A late entry from Frank Borzage and hs first “prestige” picture in years, after being cut loose from the Majors during his personal heyday of the 1920s and 30s.
This was Republic’s first Technicolor feature (and Borzage’s second). The color palette Republic concocted for the film is bizarre to say the least – dominant are pinks, purples, wedgewood blues, mauve, taupe, lilac, with highlights of orange aqua and apricot. The general tone of hyperreality is enhanced further with set design that extends to underfurnished rooms, and cavernous spaces and headroom, like the concert hall wiith virtually surreal intrusions of doric columns and poritcos as decorative objects. At its heart the picture is a completely outrageously romantic testament – perhaps its core meaning is ecstatically expressed in a central scene, after student (Catherine McLeod) and teacher (Philip Dorn) have long separated but, at opposite ends of the continent are coincidentally both playing the same Chopin Ballade. The performances are filmed and cut to to express virtually telepathic communciation which reaches a point of rhapsodic intensity, until McLeod’s husband intervenes. No other director in American cinema except Borzage could have so completely immersed himself in the lyricism of this scene, and the entire text, and delivered such a passionate and heartbreaking testament to his own personality. This movie was followed two years later, also at Republic by what may well be his masterpiece, Moonrise.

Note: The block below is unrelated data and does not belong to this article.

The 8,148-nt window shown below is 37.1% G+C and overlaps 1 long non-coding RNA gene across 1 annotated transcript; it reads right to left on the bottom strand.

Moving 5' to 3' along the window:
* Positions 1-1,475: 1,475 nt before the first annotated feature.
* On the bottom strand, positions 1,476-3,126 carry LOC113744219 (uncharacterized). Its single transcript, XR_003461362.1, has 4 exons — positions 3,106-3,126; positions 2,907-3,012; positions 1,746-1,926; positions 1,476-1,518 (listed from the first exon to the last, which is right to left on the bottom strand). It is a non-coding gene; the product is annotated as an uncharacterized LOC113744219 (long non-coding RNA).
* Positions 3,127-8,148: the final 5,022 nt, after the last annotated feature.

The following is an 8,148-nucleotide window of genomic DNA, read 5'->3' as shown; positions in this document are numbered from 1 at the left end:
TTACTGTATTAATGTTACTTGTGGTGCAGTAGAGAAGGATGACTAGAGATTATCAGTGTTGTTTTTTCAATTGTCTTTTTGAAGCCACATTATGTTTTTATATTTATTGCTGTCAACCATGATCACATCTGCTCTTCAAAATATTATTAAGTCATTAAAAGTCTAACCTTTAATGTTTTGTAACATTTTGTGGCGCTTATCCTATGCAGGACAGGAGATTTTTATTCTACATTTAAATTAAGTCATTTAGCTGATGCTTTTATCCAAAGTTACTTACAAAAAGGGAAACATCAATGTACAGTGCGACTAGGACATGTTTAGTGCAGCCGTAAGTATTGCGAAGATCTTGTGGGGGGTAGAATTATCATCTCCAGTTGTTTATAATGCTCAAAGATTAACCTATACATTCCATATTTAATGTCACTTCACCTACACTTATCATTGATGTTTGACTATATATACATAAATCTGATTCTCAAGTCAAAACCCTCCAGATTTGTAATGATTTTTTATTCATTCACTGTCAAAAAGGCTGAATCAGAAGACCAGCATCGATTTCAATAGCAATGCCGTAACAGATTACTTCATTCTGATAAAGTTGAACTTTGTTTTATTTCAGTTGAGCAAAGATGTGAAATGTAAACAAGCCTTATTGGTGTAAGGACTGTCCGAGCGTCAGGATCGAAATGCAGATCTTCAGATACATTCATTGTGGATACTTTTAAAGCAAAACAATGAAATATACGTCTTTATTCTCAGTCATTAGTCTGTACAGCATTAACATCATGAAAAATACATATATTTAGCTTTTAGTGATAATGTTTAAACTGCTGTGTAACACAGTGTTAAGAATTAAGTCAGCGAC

2.96GB | 1h 57m | 784×576 | mkv